On July 1, protesters in Hong Kong ransacked the Legislative Council. This comes in line with the mounting protests in the country from the past month. These protests are being carried out by the citizens of Hong Kong to ensure that a bill allowing the extradition of Hong Kong citizens to Mainland China for trial is not passed.
Hong Kong, an erstwhile British colony was given back to China on July 1, 1997. The region was termed as a special administrative region. They enjoy special benefits such as freedom of speech and independent jury that mainland China does not, until 2047.
In February of 2019, Hong Kong’s government introduced a bill that would allow for extradition to Mainland China. This law gave rise to fears that Beijing might take advantage to target political opponents and tighten its hold on Hong Kong’s society. On April 28, tens of thousands of people led a march against the proposed law. This was one of the biggest gatherings that the country had witnessed since the umbrella movement. Following this, in May there were instances of scuffles between pro-democracy supporters and Beijing loyalists over the scrapping of the law.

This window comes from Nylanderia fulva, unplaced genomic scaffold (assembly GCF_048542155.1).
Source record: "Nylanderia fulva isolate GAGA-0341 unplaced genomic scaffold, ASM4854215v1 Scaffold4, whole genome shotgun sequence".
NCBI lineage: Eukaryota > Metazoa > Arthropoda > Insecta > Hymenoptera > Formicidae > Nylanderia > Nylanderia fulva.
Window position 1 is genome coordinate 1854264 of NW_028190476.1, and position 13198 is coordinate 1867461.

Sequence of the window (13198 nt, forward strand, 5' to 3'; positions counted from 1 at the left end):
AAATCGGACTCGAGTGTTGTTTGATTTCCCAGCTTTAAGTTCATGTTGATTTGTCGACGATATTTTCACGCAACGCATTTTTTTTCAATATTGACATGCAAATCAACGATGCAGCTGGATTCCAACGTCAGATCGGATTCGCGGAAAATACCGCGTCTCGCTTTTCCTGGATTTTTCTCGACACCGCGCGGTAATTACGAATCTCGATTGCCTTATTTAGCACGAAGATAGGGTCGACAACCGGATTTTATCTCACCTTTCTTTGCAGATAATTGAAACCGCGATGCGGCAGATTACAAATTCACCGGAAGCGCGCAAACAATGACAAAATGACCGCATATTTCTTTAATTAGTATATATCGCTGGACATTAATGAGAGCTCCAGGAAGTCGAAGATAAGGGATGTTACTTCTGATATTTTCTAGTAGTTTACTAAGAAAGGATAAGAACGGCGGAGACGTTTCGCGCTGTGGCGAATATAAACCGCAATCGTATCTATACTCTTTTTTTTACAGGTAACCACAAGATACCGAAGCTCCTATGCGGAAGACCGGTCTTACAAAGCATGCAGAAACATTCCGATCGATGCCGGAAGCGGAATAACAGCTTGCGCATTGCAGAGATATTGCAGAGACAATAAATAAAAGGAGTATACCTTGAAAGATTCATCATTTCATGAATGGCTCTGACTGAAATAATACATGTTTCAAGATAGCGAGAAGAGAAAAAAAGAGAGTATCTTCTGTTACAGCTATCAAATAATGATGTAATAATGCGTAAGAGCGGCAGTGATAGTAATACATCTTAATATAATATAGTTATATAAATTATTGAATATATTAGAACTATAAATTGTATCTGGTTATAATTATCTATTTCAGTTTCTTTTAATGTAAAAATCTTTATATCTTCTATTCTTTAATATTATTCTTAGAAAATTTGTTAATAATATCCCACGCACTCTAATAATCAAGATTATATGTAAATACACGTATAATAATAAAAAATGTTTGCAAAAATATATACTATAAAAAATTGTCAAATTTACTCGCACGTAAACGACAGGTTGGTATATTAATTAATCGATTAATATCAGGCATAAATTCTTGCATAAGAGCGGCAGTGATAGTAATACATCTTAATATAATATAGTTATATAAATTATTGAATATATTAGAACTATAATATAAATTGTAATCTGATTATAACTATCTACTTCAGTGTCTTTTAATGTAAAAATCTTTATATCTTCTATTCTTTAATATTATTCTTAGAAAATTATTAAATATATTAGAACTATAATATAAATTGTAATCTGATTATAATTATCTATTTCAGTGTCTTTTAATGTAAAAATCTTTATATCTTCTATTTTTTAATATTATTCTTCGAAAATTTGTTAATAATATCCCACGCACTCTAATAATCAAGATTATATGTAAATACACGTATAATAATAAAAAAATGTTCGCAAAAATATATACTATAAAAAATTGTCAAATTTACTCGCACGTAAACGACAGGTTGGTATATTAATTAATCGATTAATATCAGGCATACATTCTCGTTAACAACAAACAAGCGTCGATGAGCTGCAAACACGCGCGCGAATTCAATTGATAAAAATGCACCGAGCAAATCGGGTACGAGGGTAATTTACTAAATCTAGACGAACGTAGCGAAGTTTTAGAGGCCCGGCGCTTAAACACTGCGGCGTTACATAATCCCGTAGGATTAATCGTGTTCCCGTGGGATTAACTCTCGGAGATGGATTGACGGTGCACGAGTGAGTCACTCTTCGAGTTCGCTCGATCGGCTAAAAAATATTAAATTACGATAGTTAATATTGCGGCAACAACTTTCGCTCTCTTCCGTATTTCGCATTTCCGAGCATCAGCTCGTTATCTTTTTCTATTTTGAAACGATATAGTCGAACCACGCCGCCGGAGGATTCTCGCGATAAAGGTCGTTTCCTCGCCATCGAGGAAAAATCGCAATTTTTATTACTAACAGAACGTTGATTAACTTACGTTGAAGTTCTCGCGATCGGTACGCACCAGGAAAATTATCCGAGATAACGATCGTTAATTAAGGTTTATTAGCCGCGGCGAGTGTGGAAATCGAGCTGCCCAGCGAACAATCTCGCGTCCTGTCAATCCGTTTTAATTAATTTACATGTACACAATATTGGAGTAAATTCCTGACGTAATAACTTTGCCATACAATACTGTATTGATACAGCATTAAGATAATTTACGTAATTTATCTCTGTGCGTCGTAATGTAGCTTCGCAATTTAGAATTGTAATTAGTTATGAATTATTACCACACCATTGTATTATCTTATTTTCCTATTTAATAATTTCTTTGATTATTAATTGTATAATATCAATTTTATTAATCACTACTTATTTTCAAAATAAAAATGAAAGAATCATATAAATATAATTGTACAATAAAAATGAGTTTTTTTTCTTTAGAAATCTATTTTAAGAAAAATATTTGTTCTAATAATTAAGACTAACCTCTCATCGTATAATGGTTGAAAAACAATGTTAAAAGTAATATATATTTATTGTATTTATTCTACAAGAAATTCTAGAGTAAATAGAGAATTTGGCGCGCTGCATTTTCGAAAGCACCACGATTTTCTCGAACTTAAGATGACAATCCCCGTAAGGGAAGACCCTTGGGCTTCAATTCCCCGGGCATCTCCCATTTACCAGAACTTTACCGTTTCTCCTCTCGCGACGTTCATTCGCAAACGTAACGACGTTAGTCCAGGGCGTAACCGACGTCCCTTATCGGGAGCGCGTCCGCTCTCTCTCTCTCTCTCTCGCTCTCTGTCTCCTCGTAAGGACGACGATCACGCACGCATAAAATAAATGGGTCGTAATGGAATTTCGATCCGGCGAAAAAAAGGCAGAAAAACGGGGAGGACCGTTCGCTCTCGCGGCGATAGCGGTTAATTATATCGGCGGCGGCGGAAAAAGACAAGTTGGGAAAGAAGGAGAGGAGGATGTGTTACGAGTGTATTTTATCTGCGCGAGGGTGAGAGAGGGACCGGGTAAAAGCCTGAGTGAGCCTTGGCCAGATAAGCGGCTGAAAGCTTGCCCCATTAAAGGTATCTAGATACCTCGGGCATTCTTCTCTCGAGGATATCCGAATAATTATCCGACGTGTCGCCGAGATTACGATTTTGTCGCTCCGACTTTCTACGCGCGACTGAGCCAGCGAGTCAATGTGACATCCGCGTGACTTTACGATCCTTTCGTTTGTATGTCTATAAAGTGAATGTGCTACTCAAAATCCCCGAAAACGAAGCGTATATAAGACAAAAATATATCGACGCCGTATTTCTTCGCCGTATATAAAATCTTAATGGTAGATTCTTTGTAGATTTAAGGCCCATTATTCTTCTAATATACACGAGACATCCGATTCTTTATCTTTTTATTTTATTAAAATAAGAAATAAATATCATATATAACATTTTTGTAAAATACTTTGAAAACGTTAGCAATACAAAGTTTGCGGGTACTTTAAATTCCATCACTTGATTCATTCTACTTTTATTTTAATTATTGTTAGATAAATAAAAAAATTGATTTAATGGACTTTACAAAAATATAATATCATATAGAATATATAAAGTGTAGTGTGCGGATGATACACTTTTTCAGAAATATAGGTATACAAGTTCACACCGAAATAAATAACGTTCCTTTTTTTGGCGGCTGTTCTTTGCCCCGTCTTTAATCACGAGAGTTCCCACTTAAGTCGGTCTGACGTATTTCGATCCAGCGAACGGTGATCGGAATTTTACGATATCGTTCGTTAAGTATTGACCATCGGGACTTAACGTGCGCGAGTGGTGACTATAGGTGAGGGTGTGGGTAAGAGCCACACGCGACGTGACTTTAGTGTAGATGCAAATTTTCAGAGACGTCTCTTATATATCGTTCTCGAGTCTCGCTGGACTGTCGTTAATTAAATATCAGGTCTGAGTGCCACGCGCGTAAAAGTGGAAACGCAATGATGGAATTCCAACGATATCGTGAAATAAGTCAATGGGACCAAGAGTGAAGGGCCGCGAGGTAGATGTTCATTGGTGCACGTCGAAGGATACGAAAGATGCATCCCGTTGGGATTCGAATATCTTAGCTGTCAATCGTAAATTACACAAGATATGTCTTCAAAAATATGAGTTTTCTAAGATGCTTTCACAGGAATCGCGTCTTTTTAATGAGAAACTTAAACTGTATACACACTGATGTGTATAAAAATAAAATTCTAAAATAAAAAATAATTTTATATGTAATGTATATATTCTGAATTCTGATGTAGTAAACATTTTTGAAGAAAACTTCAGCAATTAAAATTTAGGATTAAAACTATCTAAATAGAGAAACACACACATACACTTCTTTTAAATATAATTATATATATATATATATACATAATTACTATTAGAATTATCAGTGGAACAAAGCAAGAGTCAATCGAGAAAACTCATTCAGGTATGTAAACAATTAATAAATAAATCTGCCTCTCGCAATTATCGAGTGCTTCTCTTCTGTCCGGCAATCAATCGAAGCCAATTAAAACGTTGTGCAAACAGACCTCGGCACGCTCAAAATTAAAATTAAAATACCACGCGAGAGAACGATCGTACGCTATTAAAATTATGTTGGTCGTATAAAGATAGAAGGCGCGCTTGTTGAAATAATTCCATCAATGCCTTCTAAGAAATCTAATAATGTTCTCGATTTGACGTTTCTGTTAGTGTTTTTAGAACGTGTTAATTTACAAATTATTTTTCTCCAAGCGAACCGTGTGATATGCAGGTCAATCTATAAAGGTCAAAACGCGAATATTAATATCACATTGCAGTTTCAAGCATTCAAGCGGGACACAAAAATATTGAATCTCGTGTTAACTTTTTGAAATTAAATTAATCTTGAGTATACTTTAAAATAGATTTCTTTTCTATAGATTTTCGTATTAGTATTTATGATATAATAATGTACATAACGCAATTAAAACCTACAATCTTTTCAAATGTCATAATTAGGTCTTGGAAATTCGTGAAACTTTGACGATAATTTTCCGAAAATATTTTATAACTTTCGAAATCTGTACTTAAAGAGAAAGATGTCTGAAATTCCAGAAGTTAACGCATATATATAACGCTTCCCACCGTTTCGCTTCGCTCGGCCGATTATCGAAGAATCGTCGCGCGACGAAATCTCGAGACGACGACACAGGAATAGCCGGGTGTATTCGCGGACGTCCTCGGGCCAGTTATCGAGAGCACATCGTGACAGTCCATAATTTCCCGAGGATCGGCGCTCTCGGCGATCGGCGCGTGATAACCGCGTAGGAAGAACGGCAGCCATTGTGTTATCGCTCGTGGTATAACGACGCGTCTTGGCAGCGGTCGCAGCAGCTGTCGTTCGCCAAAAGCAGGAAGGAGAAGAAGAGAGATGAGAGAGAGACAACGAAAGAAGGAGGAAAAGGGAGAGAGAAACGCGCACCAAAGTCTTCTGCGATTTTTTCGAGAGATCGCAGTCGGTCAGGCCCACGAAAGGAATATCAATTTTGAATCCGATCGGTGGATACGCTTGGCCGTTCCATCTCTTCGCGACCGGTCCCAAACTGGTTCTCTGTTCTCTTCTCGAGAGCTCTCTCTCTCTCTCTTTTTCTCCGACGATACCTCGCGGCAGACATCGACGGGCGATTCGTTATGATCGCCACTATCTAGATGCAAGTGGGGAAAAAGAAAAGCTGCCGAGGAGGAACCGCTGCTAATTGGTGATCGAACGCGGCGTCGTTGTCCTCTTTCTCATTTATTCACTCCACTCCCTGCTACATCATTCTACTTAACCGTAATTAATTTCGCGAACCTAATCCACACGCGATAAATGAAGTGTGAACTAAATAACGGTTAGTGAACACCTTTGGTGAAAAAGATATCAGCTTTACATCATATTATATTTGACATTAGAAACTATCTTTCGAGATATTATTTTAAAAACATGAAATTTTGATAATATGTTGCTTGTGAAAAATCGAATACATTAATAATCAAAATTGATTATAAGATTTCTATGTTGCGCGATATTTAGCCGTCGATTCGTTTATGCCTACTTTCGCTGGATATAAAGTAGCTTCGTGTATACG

On May 21, Hong Kong leader Carrie Lam stated that the law would be expedited despite local and international pressures and protests. The US and EU also condemned the passing of the bill. On May 30, the Hong Kong government decided to add some concessions to the extradition bill by proposing a limitation on the scope of extraditable offences.
This move did not appease the citizens and on June 4, over 120,000 students and parents signed a petition against the bill. On June 6, over 3,000 Hong Kong lawyers dressed in black took to the streets to protest the unfair law.
According to protesters, on June 9 a gathering of about a million people came together to protest against the law but the police put the numbers around 240,000. That night the protests turned violent with skirmishes breaking out between the protesters and police that went on till late at night. The month of June saw the city move into the third week of protests with the police becoming increasingly violent towards protesters. The initially defiant government on June 18, signalled towards an end of the bill and apologized.
The following days saw some radical changes with Britain banning the sale of tear gas to Hong Kong and China stepping to absolutely clamp down on discussions about China at G20 summit in Japan. On July 1, a new life was thrust into the movement as protesters celebrated the 22nd anniversary of the handover of Hong Kong by the British. In the protesters’ occupation of the Legislative Council, the council was heavily vandalized. The police are now on the lookout for vandals but it is going to be particularly difficult considering all the protesters donned hard hats and goggles.
Hong Kong has been fighting hard over the years to maintain it’s autonomy and it would behove other nations and their legislators to fragment their independence and relinquish their freedom.